How To Choose a Wedding Photographer

February 25, 2015  •  Leave a Comment

Congrats to all you brides-to-be out there!  I am sure a lot of you just got engaged on Valentine’s Day!  Planning your big day is one of the most exciting times of your life!  It can be filled with joy, love, and endless hours of searches on Pinterest.  It can also be a little daunting!  I mean most of us are not pro-event planners, and you want the best of everything for the least amount of money right.  There are a ton of decisions to make such as venue, catering, DJ, cake, and that is just the start.  There are many resources out there to help with all the planning but I feel there is a lack of information on how to choose the right photographer.  I hope I can shed some light on this subject and help you choose the right person to capture every moment of your big day.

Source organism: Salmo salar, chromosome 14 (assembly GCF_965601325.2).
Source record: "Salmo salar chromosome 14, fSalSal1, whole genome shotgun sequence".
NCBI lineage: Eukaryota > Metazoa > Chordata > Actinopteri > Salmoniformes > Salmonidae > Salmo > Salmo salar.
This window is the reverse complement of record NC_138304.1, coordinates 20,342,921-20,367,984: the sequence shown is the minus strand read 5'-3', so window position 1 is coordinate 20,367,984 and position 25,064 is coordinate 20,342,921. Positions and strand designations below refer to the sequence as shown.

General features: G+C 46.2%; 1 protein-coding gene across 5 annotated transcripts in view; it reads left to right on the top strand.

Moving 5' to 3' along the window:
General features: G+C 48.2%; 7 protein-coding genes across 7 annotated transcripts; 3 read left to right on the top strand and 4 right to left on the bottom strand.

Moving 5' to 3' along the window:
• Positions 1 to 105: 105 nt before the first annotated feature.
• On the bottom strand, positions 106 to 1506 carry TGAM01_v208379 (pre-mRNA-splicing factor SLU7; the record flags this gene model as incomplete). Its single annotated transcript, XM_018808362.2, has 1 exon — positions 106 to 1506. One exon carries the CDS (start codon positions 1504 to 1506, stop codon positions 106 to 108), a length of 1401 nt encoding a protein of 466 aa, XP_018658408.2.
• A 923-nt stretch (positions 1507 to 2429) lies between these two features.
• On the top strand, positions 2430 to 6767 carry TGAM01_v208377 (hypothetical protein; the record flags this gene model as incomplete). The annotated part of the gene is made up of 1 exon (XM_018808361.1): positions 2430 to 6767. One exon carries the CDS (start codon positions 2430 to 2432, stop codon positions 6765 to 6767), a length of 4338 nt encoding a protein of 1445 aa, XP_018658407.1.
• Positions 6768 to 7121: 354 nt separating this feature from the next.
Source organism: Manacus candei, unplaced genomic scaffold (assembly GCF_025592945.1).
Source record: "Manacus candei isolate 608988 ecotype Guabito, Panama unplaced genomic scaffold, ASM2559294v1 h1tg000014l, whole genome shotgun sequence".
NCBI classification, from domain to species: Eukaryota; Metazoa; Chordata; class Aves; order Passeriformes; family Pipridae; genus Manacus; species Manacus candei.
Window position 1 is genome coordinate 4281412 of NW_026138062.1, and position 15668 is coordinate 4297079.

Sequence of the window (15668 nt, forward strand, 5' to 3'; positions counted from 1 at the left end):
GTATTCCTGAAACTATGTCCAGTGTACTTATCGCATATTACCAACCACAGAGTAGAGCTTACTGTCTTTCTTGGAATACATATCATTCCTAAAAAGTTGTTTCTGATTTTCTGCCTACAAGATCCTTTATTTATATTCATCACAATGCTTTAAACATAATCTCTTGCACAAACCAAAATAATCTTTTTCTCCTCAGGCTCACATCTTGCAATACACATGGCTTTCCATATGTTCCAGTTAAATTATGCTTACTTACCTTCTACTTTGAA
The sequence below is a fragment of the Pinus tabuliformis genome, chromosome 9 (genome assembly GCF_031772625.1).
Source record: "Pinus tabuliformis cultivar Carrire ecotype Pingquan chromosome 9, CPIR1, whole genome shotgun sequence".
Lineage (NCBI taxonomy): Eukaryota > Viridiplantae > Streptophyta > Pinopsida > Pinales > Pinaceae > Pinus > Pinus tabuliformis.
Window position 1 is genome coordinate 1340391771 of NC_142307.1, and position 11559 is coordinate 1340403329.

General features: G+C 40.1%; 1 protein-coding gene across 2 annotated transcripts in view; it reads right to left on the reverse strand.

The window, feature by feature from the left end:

I really think there are 4 main things to consider when choosing a wedding photographer.  I will touch on each one and give you a brief explanation of what I mean in terminology that everyone can understand!

The first thing you should consider is the photographers experience.  A wedding photographer should be able to show you some of their previous work, by this I don’t mean a few snapshots.  They should be able to show you an entire wedding album that they have done.  While you are looking at these photos you should be thinking about how the photos make you feel and if they capture what you are looking for.  Some people only want formal shots, others only want candid shots, but most brides want a combination of those two things.  Do the photos make you smile, make you feel like you were there?  If so you can move onto the next step, if not just move on to a different photographer.  In most cases you can do this part by looking at a website or Facebook Page, but not all photographers post their work on these mediums so you may have to talk to and meet them to review their work.